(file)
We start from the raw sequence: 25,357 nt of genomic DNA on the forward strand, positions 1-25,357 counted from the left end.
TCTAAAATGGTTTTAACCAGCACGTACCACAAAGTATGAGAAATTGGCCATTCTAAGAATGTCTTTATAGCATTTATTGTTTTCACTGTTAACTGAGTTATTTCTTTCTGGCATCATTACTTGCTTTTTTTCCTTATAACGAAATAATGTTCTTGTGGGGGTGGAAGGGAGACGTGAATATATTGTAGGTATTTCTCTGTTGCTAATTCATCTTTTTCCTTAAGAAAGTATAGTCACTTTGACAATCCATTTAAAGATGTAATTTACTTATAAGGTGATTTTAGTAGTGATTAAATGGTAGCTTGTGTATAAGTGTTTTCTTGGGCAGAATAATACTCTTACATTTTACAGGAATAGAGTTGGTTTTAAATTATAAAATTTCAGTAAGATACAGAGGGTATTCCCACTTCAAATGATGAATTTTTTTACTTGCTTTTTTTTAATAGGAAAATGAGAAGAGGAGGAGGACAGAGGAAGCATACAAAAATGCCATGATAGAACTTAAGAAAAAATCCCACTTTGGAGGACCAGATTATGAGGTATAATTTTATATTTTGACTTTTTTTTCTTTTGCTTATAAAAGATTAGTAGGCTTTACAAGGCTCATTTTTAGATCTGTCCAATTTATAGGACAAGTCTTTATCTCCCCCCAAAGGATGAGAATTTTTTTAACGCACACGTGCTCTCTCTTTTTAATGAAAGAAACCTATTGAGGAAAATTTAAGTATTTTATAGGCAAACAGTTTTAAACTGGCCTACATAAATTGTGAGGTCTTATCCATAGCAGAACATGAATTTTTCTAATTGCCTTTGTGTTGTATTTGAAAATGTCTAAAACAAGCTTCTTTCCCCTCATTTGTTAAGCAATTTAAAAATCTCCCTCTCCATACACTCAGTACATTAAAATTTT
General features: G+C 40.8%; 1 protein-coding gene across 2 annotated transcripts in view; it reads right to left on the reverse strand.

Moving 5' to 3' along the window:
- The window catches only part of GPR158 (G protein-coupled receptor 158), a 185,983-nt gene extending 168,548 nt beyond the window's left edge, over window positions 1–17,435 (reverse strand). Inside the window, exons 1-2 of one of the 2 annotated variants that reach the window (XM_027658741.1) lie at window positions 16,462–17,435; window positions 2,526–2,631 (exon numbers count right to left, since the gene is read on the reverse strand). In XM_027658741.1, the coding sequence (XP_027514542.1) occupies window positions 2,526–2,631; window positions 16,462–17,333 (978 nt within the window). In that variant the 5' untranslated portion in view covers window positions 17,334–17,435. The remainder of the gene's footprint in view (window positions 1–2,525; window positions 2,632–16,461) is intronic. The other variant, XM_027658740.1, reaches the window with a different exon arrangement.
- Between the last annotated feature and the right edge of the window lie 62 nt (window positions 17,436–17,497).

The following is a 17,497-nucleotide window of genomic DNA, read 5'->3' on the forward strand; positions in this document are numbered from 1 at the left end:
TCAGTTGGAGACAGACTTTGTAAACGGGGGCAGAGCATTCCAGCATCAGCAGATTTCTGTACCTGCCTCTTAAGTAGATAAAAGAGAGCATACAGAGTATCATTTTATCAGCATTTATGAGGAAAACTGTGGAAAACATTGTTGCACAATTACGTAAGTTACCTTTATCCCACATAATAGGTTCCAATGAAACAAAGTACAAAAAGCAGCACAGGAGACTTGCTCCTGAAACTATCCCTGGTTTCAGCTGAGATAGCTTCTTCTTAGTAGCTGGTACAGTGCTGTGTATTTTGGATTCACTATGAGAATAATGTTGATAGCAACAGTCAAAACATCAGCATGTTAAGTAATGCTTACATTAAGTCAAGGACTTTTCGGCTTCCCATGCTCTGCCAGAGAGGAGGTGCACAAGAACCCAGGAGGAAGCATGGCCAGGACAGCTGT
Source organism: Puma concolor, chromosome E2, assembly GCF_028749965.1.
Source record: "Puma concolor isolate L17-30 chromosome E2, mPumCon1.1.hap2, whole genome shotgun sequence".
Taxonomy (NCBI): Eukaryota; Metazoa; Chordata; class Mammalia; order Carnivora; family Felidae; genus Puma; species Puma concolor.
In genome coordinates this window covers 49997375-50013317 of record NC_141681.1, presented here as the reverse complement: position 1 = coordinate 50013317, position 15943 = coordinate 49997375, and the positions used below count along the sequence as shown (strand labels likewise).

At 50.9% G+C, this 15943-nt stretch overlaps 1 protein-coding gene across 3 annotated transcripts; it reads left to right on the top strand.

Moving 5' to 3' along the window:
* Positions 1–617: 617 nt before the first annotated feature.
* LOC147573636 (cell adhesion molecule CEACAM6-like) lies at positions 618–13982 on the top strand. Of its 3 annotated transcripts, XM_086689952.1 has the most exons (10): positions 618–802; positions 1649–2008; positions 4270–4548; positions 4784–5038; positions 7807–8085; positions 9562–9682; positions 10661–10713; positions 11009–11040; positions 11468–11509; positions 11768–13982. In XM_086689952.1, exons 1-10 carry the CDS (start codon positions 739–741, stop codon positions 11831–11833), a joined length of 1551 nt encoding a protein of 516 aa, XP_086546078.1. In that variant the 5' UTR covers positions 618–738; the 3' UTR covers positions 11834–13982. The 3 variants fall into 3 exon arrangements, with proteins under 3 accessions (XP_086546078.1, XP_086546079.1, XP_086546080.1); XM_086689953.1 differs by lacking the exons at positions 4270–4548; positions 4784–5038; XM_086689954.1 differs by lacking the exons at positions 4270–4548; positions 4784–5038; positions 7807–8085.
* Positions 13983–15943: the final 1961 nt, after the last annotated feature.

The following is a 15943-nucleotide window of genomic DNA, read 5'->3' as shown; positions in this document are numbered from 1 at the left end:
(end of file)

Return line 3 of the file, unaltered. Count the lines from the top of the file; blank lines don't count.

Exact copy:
General features: G+C 40.8%; 1 protein-coding gene across 2 annotated transcripts in view; it reads right to left on the reverse strand.